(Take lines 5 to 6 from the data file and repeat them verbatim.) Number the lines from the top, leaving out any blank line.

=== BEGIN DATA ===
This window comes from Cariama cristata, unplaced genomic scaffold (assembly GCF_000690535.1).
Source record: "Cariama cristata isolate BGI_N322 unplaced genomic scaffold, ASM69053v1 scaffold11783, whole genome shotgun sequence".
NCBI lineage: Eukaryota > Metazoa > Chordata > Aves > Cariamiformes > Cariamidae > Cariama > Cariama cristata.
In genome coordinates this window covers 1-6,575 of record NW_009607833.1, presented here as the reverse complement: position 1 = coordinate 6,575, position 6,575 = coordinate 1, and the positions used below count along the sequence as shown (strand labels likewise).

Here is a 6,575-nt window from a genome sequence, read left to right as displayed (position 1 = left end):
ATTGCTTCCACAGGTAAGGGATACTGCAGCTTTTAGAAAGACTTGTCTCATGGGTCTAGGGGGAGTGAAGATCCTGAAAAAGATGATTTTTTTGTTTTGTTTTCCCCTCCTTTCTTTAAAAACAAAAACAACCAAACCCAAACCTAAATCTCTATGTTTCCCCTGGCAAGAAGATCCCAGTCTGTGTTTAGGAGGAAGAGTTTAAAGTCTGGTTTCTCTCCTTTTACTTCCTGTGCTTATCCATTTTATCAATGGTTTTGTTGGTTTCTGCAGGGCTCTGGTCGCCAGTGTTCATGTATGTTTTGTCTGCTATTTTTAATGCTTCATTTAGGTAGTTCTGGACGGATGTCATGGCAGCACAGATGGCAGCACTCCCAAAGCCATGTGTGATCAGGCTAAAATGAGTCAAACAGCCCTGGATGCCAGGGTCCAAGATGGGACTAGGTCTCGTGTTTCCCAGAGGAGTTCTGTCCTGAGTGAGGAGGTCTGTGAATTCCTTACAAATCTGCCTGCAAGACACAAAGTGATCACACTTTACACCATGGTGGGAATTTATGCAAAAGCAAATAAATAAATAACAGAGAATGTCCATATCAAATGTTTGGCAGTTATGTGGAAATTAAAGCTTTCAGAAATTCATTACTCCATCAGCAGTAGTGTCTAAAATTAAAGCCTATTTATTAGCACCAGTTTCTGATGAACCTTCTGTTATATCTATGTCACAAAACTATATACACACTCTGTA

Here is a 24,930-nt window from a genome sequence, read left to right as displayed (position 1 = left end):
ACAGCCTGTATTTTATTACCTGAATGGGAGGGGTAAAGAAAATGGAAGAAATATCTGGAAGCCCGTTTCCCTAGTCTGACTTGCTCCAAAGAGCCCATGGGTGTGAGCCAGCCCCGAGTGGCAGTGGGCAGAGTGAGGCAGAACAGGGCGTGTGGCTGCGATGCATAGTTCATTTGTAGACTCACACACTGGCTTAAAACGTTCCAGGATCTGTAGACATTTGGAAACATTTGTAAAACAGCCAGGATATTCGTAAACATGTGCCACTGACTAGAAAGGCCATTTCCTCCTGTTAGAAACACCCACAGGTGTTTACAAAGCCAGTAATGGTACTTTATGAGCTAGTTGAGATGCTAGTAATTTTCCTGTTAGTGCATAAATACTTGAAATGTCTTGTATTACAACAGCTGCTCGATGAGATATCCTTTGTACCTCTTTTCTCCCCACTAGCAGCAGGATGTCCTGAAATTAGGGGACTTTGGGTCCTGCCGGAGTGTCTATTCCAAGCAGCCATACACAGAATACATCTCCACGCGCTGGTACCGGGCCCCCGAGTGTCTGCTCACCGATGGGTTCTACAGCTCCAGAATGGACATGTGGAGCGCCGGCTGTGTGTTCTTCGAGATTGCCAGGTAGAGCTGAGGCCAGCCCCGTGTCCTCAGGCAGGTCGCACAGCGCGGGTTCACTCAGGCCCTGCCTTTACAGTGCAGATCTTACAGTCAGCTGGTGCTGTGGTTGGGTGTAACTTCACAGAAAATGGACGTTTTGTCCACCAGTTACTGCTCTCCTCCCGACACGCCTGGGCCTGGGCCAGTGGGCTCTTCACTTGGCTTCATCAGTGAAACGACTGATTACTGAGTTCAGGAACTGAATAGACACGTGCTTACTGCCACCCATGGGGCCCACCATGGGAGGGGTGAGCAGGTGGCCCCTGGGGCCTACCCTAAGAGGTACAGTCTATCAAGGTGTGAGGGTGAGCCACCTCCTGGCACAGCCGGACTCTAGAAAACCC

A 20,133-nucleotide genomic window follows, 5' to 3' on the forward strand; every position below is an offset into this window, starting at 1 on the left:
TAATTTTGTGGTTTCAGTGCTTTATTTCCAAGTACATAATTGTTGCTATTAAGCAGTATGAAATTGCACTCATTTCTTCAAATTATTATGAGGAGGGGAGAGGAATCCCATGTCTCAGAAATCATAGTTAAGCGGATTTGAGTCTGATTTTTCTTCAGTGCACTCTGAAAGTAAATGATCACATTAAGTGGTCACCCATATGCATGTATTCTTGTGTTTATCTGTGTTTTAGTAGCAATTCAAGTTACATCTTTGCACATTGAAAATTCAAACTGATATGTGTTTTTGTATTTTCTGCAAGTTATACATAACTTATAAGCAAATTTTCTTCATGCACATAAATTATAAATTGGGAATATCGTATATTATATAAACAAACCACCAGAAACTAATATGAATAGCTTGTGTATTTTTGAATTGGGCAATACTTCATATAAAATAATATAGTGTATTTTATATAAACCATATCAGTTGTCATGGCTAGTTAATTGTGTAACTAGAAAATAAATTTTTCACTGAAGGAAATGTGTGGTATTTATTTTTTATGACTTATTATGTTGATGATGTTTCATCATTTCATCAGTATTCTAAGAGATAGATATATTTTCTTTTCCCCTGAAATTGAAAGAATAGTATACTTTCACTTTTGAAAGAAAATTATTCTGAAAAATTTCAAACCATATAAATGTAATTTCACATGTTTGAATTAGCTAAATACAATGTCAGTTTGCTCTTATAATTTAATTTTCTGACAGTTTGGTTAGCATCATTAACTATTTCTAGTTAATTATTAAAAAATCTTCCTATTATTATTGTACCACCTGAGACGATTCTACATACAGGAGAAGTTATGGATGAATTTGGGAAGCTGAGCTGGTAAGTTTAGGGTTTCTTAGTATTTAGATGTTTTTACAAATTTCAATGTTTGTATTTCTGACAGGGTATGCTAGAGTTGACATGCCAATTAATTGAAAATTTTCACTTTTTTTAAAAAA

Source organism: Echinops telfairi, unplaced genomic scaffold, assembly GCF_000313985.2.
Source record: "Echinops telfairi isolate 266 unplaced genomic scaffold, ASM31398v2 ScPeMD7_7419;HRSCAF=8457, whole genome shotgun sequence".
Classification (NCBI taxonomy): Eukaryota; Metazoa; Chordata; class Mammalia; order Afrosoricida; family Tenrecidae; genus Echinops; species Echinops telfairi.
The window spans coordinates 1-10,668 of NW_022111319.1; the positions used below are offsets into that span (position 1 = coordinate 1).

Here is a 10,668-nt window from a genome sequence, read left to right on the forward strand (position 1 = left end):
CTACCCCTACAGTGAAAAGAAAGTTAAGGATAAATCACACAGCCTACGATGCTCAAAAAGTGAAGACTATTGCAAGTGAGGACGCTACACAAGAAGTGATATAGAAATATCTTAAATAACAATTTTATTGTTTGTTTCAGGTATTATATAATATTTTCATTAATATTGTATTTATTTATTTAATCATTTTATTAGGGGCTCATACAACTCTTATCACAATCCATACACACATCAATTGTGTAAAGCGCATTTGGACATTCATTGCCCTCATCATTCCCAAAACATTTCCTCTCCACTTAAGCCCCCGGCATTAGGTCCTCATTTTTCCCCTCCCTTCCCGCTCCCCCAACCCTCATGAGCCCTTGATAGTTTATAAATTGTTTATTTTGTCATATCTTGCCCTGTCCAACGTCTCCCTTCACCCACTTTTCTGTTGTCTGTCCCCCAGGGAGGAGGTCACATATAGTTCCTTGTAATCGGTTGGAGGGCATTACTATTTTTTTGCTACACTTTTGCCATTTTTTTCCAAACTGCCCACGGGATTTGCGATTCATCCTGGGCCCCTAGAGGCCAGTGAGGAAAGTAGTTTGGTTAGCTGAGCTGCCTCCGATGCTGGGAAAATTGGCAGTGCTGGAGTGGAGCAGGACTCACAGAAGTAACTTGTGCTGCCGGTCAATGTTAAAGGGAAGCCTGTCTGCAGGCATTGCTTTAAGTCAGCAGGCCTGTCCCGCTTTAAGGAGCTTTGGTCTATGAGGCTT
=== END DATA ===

Here is a 6,575-nt window from a genome sequence, read left to right as displayed (position 1 = left end):
ATTGCTTCCACAGGTAAGGGATACTGCAGCTTTTAGAAAGACTTGTCTCATGGGTCTAGGGGGAGTGAAGATCCTGAAAAAGATGATTTTTTTGTTTTGTTTTCCCCTCCTTTCTTTAAAAACAAAAACAACCAAACCCAAACCTAAATCTCTATGTTTCCCCTGGCAAGAAGATCCCAGTCTGTGTTTAGGAGGAAGAGTTTAAAGTCTGGTTTCTCTCCTTTTACTTCCTGTGCTTATCCATTTTATCAATGGTTTTGTTGGTTTCTGCAGGGCTCTGGTCGCCAGTGTTCATGTATGTTTTGTCTGCTATTTTTAATGCTTCATTTAGGTAGTTCTGGACGGATGTCATGGCAGCACAGATGGCAGCACTCCCAAAGCCATGTGTGATCAGGCTAAAATGAGTCAAACAGCCCTGGATGCCAGGGTCCAAGATGGGACTAGGTCTCGTGTTTCCCAGAGGAGTTCTGTCCTGAGTGAGGAGGTCTGTGAATTCCTTACAAATCTGCCTGCAAGACACAAAGTGATCACACTTTACACCATGGTGGGAATTTATGCAAAAGCAAATAAATAAATAACAGAGAATGTCCATATCAAATGTTTGGCAGTTATGTGGAAATTAAAGCTTTCAGAAATTCATTACTCCATCAGCAGTAGTGTCTAAAATTAAAGCCTATTTATTAGCACCAGTTTCTGATGAACCTTCTGTTATATCTATGTCACAAAACTATATACACACTCTGTA